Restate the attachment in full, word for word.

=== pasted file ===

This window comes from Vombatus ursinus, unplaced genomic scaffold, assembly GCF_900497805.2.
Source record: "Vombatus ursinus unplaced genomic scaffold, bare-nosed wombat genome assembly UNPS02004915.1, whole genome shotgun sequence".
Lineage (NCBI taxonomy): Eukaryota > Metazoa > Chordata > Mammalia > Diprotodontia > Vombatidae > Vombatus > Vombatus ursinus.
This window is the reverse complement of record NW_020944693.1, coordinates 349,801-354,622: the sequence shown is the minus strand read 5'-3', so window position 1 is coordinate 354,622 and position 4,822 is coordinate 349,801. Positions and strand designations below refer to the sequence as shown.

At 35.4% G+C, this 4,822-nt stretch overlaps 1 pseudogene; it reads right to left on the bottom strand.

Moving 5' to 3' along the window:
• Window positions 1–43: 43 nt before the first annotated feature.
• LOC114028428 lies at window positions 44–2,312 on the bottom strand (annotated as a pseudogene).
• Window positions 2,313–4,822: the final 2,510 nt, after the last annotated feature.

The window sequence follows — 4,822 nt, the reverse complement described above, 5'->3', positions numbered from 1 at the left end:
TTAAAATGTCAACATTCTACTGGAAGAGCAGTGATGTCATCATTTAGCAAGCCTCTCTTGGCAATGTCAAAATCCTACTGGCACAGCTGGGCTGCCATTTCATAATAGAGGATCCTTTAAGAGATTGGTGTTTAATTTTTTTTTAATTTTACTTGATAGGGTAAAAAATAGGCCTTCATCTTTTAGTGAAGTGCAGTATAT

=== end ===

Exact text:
This window comes from Vombatus ursinus, unplaced genomic scaffold, assembly GCF_900497805.2.
Source record: "Vombatus ursinus unplaced genomic scaffold, bare-nosed wombat genome assembly UNPS02004915.1, whole genome shotgun sequence".
Lineage (NCBI taxonomy): Eukaryota > Metazoa > Chordata > Mammalia > Diprotodontia > Vombatidae > Vombatus > Vombatus ursinus.
This window is the reverse complement of record NW_020944693.1, coordinates 349,801-354,622: the sequence shown is the minus strand read 5'-3', so window position 1 is coordinate 354,622 and position 4,822 is coordinate 349,801. Positions and strand designations below refer to the sequence as shown.

At 35.4% G+C, this 4,822-nt stretch overlaps 1 pseudogene; it reads right to left on the bottom strand.

Moving 5' to 3' along the window:
• Window positions 1–43: 43 nt before the first annotated feature.
• LOC114028428 lies at window positions 44–2,312 on the bottom strand (annotated as a pseudogene).
• Window positions 2,313–4,822: the final 2,510 nt, after the last annotated feature.

The window sequence follows — 4,822 nt, the reverse complement described above, 5'->3', positions numbered from 1 at the left end:
TTAAAATGTCAACATTCTACTGGAAGAGCAGTGATGTCATCATTTAGCAAGCCTCTCTTGGCAATGTCAAAATCCTACTGGCACAGCTGGGCTGCCATTTCATAATAGAGGATCCTTTAAGAGATTGGTGTTTAATTTTTTTTTAATTTTACTTGATAGGGTAAAAAATAGGCCTTCATCTTTTAGTGAAGTGCAGTATAT